How to move the fairlead forward whilst under tension from the Jibsheet
In a stiff breeze you want to move the fairlead forward after you have reefed the headsail right? Yes – right! But you can’t because there is major tension on the fairlead. You have to wait until you tack right? No – wrong!
Check out this sailing tip video on how to move the fairlead forward whilst under tension from the jibsheet.
When you take the NauticEd eLearning and Practical Skipper Certification Courses you not only learn all these tips but gain a proper sailing certification at the same time.
Sailing last weekend reminded me of this tip so here it is.
Often times when using a roller furler head sail you’ll find that if you’re furling it in really high winds, there is not enough furling line in the spool. And this has the potential problem of damage if you’re not watching what you are doing.
Here’s the scenario: You’re trying to stop the sail from flogging whilst furling so you’re holding the sheet on the winch and releasing slowly. The high wind puts a lot of tension on the sheet and thus you require a lot of tension on the furling line. The sail then furls up very tightly. This means that it takes more turns to furl to sail. Turns that you don’t have stored in the furling drum.
Now you’re cranking and cranking and all of a sudden it becomes very hard to pull in more furling line but the head sail is still a little bit out and needs a couple of more wraps. If an inexperienced crew member is doing this then, with the power of a winch, something is going to break. Ouch!
This happened to us last weekend sailing in a 30 knot blow in Tasman Bay, New Zealand on a 42 foot PDQ Catamaran. Fortunately I was doing the furling cranking and determined the problem instantly. Not that I’m the world’s greatest expert, but I’ve just seen this plenty of times before.
Oh oh - no more line left in the furling drum
I’ve got two solutions for this issue – of course once you reach shelter you can unfurl the sail and furl in back in with out all the back tension and problem is solved right? Well sort of. Not really because you might not be so lucky with the next crew member. So that’s not counted as a solution.
Here’s number one. Get some more wraps into the furler so you don’t have to deal with this again but how do you do that? I can remember the first time taking the end of the furler line, lying down on the deck with my head cocked all skew and feeding the line in and around the drum with great difficulty and frustration.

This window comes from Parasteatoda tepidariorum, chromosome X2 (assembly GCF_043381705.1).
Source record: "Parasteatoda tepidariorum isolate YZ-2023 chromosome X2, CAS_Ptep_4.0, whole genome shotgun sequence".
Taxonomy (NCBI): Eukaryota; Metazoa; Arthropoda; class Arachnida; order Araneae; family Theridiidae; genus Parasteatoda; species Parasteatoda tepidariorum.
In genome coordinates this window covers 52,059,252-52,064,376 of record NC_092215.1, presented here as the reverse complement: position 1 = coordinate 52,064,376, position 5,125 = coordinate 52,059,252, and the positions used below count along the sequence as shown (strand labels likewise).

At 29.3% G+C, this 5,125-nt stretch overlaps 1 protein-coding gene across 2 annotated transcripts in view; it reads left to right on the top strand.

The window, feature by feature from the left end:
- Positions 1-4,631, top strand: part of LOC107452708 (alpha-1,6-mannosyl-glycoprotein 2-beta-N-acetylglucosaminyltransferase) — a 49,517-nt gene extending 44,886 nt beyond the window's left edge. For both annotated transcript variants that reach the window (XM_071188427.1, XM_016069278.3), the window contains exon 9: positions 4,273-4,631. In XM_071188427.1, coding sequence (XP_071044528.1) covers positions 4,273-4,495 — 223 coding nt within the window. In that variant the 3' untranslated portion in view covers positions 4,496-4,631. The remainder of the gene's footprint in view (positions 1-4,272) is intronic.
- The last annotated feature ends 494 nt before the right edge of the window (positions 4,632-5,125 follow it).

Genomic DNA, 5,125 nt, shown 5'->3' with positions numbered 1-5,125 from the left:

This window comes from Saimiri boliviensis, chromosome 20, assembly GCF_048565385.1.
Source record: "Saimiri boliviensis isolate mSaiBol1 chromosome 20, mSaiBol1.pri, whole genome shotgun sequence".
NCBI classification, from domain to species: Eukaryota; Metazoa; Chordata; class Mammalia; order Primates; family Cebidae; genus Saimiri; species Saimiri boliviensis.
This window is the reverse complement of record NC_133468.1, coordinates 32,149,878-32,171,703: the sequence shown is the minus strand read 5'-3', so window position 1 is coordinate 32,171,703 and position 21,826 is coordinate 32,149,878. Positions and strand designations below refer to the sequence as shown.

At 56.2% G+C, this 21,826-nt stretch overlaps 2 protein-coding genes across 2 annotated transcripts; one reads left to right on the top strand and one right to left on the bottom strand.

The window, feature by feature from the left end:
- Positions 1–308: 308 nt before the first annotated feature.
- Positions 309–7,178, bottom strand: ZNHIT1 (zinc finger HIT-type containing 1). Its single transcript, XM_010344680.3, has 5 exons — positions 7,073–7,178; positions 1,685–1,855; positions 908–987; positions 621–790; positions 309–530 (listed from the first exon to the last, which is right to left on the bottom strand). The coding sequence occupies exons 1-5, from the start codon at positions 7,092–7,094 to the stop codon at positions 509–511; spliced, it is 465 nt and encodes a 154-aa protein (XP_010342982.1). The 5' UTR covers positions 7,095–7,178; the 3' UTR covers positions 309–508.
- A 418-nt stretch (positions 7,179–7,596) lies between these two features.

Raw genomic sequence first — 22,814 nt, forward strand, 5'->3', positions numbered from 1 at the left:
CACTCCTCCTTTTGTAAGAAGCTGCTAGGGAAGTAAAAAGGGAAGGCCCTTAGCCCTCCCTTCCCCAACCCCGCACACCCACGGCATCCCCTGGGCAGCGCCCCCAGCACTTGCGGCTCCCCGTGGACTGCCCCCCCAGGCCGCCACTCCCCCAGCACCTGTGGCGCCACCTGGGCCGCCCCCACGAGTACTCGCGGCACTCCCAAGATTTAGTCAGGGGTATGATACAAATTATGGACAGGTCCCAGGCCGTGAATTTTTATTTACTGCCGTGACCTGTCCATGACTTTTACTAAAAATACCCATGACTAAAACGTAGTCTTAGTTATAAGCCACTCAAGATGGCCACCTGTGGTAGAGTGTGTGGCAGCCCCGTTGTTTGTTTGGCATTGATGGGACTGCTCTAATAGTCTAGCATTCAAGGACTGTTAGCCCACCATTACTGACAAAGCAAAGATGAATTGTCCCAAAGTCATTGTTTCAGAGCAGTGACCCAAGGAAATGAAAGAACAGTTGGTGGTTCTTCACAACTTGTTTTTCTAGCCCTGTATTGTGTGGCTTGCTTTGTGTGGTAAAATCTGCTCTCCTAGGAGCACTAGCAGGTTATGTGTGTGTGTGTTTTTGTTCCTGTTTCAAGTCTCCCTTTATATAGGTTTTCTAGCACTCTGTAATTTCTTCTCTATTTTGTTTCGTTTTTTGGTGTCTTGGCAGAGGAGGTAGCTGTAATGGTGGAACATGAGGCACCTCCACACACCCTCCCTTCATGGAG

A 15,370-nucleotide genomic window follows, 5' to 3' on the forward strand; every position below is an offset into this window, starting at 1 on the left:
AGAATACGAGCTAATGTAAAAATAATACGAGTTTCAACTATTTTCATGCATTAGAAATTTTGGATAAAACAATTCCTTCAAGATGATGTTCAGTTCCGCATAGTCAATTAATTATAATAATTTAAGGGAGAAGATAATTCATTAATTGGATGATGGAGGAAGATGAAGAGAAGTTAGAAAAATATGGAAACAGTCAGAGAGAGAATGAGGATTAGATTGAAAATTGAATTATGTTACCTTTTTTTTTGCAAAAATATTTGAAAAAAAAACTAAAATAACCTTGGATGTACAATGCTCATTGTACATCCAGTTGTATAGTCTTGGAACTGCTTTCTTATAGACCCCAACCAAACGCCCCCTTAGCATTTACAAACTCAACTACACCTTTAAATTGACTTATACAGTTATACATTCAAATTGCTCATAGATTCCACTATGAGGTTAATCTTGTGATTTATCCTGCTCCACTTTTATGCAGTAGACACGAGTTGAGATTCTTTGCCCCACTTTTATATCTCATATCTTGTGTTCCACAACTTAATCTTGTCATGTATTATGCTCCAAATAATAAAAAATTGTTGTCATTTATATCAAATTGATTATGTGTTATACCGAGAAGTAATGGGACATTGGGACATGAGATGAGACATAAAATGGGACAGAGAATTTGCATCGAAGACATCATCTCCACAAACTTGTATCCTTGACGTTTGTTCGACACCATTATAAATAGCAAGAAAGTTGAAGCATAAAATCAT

No the solution is much simpler.
(1) Pull out the head sail sheets forward and out from the fairleads, coil the sheets and bring them forward.
(2) Wind the sheets around the furled sail until the sail is fully wrapped then three more times for good measure.
(3) Pat yourself on the back that you read this blog.
(4) Uncoil and feed the sheets back through the fairleads – you’re done.
Wrap the headsail sheets around the furled sail
BTW – notice the awesome bay in the background.
A quick note however, some drums are really small and you might find that there is not enough room for those extra wraps. In that case you might consider a smaller diameter furling line.
What a small fine point of learning to sail this tip is. And now you’re understanding that it’s impossible to train your crew members on all the things like this on a sailboat but it can be a real problem and ultimately who pays for something on your boat when a crew member breaks something. You do!
So here’s the second part of the tip – A) Send this blog onto your crew members and also send to them your personal NauticEd Promocode. They’ll get $15 off their first NauticEd sailing course and you’ll get friend kudos and $10 credit towards your next NauticEd sailing for beginners Course. Cool eh!
Don’t know about the personal NauticEd Promocode? See here.
Some tips are long and some are short – This short one will save your life or one of your crew.
As you know – sailing downwind has the dangerous potential of the accidental gybe. This can be quite a common occurrence if you have an inexperienced crew at the helm or perhaps with a major wind shift when sailing close to an island and … well… with the added distractions of being on a sailing vacation, an accidental gybe is probably going to happen.
Please teach your crew to only walk to the front of the boat on the boom side of the boat when sailing down wind. In this manner, the boom is only traveling at a bruising 20 miles per hour when slamming across instead of the fatal 100 miles per hour when it reaches the other side.
Could be dangerous
It’s particularly important to emphasize this when heading out on a bareboat charter vacation where you’re often taking along some land lubbers. So, NauticEd has put together a quick briefing list for the crew prior to departure which includes tips like this.